Optimal Couplings Exist

Harley Wiltzer, May 2020

This post is a journey through the proof of a beautiful fact from the theory of optimal transportation. First let's define what a coupling is.

Given two probability spaces \((\mathcal{X},\mu), (\mathcal{Y},\nu)\), a coupling of \((\mu,\nu)\) is simply a pair (shall we say couple?) of random variables \((X, Y)\) such that \(X\sim\mu,Y\sim\nu\). On the surface, this does not seem particularly inspiring, however we will hopefully learn that couplings can dramatically simplify analysis. Constructing coupling arguments has a somewhat artistic nature, since the simplification analysis often relies on choosing a clever correlation between the couple of random variables.

Now let's define what it means for a coupling to be optimal. Suppose we have two metric spaces \(\mathcal{X},\mathcal{Y}\) and some cost function \(c\) that assigns a cost of transporting \(x\in\mathcal{X}\) to \(y\in\mathcal{Y}\). When \(\mathcal{X}=\mathcal{Y}\), an interesting and natural choice of the cost function is simply the distance function \(d\) of the metric space, perhaps raised to some power \(p\geq 1\). For probability spaces \((\mathcal{X},\mu),(\mathcal{Y},\nu)\), we say that a coupling \((X, Y)\) is optimal if it minimizes the expected transportation cost:

\( (X, Y) = \inf_{X'\sim\mu, Y'\sim\nu}\mathbf{E}c(x, y) = \inf_{X'\sim\mu, Y'\sim\nu}\int_{\mathcal{X}\times\mathcal{Y}}c(x, y)d\pi(x, y) \)

where \((X, Y)\sim\pi\). What we want to show now is that such an optimal coupling always exists under some assumptions of the probability spaces and the cost function.

Let's begin by stating out assumptions:

  1. \((\mathcal{X}, \mu), (\mathcal{Y},\nu)\) are Polish probability spaces. In other words, \(\mathcal{X},\mathcal{Y}\) are complete, separable metric spaces.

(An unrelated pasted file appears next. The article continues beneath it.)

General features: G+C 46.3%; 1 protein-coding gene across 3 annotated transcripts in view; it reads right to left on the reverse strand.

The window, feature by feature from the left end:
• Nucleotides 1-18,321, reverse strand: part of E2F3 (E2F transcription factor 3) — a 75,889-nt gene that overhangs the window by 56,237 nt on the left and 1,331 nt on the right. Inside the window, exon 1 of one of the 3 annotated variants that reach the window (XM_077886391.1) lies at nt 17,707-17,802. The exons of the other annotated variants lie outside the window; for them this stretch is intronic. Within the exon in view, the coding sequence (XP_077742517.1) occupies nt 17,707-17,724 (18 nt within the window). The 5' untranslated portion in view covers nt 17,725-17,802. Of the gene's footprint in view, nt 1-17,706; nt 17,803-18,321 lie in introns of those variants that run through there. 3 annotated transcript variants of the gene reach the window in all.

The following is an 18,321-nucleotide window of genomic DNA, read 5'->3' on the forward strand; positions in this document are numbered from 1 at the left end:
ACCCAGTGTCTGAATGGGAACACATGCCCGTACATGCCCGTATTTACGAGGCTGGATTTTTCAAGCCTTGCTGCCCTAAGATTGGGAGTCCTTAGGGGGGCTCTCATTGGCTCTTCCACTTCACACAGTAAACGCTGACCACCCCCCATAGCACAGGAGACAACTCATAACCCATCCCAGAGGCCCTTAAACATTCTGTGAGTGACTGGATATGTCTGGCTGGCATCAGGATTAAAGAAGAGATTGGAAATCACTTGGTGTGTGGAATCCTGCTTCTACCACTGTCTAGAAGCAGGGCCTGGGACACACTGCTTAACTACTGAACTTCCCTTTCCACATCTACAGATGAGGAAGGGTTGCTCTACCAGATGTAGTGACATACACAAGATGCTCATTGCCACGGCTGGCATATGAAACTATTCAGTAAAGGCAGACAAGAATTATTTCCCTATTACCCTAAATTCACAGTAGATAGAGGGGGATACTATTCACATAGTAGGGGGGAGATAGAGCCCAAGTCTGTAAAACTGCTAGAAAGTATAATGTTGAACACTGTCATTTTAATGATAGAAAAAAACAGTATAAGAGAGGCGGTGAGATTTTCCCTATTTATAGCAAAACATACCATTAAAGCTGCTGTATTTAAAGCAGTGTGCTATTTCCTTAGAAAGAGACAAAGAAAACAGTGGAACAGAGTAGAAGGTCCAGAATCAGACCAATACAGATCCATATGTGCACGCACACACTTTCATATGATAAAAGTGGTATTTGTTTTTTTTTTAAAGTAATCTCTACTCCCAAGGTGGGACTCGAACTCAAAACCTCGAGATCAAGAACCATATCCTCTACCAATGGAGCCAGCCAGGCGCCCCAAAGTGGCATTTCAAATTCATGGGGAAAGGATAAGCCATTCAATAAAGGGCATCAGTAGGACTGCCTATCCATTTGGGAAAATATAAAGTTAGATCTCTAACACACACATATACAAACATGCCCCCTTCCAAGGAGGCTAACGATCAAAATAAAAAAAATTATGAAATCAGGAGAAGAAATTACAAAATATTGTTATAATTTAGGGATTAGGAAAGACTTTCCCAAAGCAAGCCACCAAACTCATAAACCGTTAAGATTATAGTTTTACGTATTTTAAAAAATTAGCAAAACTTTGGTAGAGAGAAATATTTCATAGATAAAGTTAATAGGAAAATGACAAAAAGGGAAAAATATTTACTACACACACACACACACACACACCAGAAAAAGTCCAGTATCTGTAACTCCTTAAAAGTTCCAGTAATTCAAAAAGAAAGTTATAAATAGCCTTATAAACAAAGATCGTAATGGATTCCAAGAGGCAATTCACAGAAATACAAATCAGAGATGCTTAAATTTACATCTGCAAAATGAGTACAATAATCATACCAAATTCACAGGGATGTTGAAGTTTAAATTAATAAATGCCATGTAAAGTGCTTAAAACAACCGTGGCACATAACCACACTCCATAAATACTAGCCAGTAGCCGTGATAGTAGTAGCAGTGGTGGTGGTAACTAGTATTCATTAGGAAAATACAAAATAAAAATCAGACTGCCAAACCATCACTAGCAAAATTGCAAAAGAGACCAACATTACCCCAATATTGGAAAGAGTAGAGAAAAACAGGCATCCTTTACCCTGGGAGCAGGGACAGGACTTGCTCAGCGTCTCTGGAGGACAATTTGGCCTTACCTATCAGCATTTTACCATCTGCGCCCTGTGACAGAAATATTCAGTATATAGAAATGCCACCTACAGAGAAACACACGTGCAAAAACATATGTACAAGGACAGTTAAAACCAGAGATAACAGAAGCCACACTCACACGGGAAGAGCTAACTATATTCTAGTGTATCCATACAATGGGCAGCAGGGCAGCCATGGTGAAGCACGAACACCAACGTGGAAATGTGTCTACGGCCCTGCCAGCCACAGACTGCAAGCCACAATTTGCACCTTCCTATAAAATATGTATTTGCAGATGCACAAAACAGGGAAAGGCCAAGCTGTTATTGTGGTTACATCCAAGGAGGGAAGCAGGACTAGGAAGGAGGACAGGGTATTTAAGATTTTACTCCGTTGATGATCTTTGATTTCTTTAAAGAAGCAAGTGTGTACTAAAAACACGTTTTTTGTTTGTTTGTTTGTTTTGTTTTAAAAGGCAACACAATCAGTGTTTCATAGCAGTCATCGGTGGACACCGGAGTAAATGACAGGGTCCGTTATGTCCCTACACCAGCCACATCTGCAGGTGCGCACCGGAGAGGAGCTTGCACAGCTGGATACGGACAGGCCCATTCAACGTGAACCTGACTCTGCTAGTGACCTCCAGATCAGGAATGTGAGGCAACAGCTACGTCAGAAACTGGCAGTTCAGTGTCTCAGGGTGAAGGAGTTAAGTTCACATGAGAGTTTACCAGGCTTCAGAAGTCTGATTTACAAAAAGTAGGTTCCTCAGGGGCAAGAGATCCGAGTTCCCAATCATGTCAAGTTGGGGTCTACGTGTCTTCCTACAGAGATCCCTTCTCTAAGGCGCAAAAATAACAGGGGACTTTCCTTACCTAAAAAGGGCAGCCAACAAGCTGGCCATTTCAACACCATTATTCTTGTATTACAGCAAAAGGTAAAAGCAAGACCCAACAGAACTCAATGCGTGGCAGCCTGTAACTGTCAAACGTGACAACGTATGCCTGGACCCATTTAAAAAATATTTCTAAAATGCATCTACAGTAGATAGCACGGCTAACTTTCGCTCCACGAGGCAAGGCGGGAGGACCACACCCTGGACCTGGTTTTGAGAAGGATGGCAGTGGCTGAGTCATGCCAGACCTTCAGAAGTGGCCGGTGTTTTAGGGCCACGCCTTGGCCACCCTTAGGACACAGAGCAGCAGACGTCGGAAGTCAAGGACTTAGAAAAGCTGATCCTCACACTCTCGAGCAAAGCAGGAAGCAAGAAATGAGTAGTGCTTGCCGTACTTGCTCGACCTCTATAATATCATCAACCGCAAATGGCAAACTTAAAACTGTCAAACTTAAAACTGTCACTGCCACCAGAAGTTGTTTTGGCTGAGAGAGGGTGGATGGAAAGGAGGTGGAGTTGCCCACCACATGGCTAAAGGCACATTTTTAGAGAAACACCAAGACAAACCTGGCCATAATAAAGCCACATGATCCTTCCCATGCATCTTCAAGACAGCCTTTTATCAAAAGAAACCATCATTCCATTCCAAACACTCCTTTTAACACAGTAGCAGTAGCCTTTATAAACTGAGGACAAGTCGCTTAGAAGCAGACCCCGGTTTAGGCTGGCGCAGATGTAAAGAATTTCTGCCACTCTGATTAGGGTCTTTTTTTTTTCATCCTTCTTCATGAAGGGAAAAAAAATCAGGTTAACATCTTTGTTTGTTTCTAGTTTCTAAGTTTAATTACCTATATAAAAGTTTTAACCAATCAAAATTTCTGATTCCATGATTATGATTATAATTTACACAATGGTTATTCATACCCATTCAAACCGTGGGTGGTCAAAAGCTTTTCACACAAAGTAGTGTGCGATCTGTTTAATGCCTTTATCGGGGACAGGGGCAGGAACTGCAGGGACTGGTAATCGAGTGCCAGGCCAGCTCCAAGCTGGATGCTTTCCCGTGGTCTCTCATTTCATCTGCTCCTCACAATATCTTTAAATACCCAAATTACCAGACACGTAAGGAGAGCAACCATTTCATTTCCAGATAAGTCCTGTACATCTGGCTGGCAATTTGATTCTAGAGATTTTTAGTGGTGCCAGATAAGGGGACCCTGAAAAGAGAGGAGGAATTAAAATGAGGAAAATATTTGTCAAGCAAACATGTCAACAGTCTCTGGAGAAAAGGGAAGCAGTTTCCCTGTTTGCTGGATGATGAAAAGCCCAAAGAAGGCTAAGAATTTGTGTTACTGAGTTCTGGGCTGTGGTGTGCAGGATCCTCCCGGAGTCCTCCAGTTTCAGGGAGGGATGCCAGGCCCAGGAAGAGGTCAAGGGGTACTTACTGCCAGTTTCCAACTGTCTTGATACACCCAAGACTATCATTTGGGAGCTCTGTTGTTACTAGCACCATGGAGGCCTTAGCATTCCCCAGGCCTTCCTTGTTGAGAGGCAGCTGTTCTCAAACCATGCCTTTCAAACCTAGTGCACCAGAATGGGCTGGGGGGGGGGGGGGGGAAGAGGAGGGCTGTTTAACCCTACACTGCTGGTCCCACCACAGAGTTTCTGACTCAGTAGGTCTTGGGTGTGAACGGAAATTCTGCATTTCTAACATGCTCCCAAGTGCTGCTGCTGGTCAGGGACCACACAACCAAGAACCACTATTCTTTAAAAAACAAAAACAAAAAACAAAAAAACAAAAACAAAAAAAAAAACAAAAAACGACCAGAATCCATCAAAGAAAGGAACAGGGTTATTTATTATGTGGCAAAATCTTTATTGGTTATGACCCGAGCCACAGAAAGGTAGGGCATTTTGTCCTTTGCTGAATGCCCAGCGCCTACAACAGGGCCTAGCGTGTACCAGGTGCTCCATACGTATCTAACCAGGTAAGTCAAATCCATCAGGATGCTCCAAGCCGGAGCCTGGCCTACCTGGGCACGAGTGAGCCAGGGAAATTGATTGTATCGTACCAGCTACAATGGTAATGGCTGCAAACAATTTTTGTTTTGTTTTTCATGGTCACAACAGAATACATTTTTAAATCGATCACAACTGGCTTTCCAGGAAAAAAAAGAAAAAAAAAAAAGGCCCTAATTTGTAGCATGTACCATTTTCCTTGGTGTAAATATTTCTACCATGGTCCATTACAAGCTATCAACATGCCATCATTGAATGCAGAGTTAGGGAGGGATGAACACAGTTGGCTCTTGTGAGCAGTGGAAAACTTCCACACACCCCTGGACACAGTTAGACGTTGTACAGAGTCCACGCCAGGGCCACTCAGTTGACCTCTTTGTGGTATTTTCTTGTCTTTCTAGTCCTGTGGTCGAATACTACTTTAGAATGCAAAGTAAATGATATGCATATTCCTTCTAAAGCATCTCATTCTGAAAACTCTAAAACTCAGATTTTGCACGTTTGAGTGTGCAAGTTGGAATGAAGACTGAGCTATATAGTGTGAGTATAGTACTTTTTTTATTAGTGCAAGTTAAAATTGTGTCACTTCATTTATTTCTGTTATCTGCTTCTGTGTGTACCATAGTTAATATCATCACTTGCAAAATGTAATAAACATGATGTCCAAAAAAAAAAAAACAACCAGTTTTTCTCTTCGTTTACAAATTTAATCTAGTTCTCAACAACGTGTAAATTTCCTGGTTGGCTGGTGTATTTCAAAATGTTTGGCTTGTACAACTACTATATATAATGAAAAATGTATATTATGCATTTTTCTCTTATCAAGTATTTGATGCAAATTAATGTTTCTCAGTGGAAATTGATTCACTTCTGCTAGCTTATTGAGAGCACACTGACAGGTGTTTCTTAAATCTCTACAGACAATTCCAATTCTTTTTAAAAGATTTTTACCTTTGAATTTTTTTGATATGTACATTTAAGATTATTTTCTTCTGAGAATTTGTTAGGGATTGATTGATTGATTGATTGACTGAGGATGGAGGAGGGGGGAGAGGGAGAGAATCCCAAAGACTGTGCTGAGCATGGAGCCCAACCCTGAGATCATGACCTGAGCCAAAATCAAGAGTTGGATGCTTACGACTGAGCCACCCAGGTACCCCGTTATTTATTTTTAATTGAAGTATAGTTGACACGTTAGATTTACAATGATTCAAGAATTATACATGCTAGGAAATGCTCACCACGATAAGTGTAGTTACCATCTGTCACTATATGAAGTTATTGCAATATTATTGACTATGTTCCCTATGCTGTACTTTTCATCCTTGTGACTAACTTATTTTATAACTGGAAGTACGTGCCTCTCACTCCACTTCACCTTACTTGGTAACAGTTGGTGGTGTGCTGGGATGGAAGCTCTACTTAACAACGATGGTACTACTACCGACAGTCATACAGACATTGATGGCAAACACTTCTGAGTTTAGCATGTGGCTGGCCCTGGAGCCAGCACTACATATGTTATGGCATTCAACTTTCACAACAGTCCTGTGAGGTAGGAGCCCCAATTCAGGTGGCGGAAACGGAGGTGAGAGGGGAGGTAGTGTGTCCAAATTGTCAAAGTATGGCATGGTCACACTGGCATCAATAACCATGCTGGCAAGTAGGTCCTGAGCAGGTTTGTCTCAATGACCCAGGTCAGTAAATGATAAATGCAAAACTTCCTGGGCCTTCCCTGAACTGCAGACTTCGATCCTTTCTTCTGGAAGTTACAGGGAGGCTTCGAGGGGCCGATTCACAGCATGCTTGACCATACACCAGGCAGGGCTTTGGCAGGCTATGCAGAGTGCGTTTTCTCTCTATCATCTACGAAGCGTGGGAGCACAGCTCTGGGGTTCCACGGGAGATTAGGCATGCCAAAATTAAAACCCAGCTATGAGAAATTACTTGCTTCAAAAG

2. There exists upper semicontinuous functions \(a: \mathcal{X}\to\mathbf{R}\cup\{-\infty\}\), \(b: \mathcal{Y}\to\mathbf{R}\cup\{-\infty\}\) where \(a\) is integrable w.r.t. \(\mu\) and \(b\) is integrable w.r.t. \(\nu\), such that the cost function \(c\) satisfies \(c(x, y)\geq a(x) + b(y)\) for each \(x, y\).
  3. The cost function \(c:\mathcal{X}\times\mathcal{Y}\to\mathbf{R}\cup\{\infty\}\) is lower semicontinuous.

To begin, we'd like to show that \(\Pi(\mu,\nu)\), the space of couplings of \((\mu,\nu)\), is compact. Prokhorov's theorem, which shows a relationship between compactness and tightness in Polish spaces, will be really handy here. The theorem states the following:

Theorem (Prokhorov): If \(\mathcal{X}\) is a Polish space, then a set \(\mathcal{P}\subset\mathscr{P}(\mathcal{X})\) is precompact (has compact closure) w.r.t. the weak topology if and only if it is tight; that is, for any \(\mu\in\mathcal{P}\) and \(\varepsilon>0\), there is a compact set \(K_\varepsilon\subset\mathcal{X}\) such that \(\mu(\mathcal{X}\setminus K_\varepsilon)\leq\varepsilon\).

Moving forward, we'd like to show that if \(\mathcal{P},\mathcal{Q}\) are subsets of \(\mathscr{P}(\mathcal{X}),\mathscr{P}(\mathcal{Y})\) respectively, then the set \(\Pi(\mathcal{P}, \mathcal{Q})\) of all couplings with marginals in \(\mathcal{P}\) and \(\mathcal{Q}\) is itself tight in \(\mathscr{P}(\mathcal{X}\times\mathcal{Y})\). Then, by Prokhorov's theorem, we will have shown that \(\Pi(\mathcal{P},\mathcal{Q})\) has a compact closure.

Fix some \(\varepsilon>0\). Since \(\mathcal{P},\mathcal{Q}\) are tight by assumption, there exist sets \(K_{\varepsilon/2},L_{\varepsilon/2}\) such that regardless of \(\mu\in\mathcal{P}\) and \(\nu\in\mathcal{Q}\), we have \(\mu(\mathcal{X}\setminus K_{\varepsilon/2})\leq\varepsilon/2\) and similarly \(\nu(\mathcal{Y}\setminus L_{\varepsilon/2})\leq\varepsilon/2\). Then, for any coupling \((X, Y)\) of \((\mu,\nu)\), we have